Orlando Could Elect First Father-Daughter Legislators in 2016

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Amy Mercado Victor Torres

Central Florida this year may elect its first father-daughter duo to the Florida Legislature and they also would happen to be Latino, a sign of the growing politicization of Orlando-area Hispanics.

Amy Mercado got the ball rolling recently when she tossed her candidacy in the ring for Florida House District 48, potentially succeeding her stepdad Víctor Torres. In what looks like political dominoes falling, Torres is running for Senate District 15. He aims to replace Darren Soto, who is campaigning for Congress.

All are Democrats, and all the districts will be newly redrawn but remain favorable to Democrats following a contentious state redistricting battle.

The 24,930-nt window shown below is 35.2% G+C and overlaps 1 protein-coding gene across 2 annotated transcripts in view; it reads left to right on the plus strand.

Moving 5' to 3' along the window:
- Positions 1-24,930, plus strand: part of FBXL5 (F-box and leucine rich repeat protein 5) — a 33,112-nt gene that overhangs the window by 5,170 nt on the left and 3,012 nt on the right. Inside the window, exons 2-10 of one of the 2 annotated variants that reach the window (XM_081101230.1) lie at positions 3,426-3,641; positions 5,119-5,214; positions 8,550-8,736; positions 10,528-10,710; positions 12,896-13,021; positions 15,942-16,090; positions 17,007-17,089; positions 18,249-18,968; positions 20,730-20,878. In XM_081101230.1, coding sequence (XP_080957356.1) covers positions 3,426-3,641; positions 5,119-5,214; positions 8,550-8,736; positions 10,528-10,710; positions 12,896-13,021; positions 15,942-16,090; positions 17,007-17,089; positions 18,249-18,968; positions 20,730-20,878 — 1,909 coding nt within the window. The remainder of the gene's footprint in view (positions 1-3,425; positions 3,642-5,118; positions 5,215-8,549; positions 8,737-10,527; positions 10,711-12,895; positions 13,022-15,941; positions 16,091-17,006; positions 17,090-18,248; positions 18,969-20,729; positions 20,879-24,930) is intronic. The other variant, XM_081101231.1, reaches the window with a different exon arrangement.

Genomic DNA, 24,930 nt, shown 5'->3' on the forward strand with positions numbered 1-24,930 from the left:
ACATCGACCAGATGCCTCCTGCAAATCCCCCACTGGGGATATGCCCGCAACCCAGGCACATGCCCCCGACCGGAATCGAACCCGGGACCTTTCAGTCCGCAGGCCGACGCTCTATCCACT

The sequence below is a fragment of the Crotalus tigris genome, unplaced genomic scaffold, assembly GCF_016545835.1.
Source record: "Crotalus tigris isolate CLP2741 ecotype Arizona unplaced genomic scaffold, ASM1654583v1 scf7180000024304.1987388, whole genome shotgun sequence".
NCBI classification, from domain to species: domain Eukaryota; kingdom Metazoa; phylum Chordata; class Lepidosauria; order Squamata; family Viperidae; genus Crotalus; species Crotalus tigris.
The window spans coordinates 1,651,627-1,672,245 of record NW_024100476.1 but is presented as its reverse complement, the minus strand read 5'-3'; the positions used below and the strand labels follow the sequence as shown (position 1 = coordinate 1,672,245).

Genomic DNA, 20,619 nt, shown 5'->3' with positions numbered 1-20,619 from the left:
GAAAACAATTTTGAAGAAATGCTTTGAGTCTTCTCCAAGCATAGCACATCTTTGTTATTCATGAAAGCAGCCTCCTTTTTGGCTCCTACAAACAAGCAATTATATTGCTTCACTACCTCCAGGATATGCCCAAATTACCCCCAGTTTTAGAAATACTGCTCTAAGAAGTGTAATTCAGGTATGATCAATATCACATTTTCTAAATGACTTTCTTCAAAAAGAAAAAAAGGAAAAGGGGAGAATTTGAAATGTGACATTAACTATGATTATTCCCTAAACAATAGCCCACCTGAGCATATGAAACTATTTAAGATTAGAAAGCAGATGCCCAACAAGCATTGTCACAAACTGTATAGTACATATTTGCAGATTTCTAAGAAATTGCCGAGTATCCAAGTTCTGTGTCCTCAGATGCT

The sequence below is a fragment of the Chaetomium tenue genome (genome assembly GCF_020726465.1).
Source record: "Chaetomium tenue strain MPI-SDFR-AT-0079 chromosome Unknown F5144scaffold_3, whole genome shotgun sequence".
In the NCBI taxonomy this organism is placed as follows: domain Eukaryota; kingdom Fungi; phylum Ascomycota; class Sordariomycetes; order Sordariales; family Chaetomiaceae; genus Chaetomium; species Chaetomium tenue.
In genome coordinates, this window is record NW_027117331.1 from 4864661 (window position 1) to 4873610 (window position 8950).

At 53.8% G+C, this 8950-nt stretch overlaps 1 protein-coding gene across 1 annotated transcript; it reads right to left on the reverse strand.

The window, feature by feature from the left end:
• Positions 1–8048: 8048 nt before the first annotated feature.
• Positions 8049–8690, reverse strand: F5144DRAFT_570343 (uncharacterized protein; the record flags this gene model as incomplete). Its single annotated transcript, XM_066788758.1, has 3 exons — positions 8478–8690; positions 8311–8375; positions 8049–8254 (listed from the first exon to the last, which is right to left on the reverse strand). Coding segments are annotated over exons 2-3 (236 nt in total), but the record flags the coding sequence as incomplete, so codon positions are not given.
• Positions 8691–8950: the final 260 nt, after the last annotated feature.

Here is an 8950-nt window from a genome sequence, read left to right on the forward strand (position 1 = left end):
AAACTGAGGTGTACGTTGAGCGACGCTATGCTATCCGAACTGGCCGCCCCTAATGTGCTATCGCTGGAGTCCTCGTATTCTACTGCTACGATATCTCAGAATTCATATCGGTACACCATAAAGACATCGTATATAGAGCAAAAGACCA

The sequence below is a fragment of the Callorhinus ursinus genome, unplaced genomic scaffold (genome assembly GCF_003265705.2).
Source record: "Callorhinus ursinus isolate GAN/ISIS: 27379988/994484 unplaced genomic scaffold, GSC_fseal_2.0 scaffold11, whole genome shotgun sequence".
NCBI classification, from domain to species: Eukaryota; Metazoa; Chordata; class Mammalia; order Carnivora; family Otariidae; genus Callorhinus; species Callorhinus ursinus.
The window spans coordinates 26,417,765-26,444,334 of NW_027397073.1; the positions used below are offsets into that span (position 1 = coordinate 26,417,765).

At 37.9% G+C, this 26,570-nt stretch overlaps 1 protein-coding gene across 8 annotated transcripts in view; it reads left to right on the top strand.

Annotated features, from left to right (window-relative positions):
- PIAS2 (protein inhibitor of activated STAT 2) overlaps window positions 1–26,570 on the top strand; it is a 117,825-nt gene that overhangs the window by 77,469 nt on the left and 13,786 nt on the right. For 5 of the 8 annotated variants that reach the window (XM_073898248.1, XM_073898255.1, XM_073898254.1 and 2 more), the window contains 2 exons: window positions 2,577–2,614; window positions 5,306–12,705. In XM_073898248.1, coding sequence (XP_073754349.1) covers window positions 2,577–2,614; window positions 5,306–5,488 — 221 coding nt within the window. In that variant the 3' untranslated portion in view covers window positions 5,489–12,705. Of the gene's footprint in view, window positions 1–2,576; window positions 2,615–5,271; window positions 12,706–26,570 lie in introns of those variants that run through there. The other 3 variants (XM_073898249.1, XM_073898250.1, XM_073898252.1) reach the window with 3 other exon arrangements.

“There was always the potential I would run,” said Mercado, 42. “I know the job and I know what it takes,” she added.

Mercado is no stranger to politics. She ran for state House unsuccessfully about five years ago, challenging then House Speaker Dean Cannon. She has managed each of Torres’ state House campaigns and did all the field work for Tiffany Moore Russell, elected Orange County Clerk of the Court in 2014. Moore Russell was the only local Democrat to win office that year.

The father-daughter political duo would be new to the region, potentially joining Panhandle Republican Dan Gaetz, who serves in the state Senate alongside his son Matt Gaetz in the House.

As of 2015, there were only 21 Hispanics in the Florida Legislature, according to the National Association of Latino Elected Officials (NALEO), which tracks Hispanic political engagement and elected officials.

Of Florida’s 21, about five are from Central Florida, including Torres, Soto and John Cortés (Osceola), Bob Cortés (Orange-Seminole and no relation to John) and René Plasencia (Orange-Osceola). Nearly all were elected to their posts in the last two years and are running for second terms, underscoring growing Hispanic political activism in Central Florida.

Florida ranks fifth in the nation for Latino state elected officials, behind New York.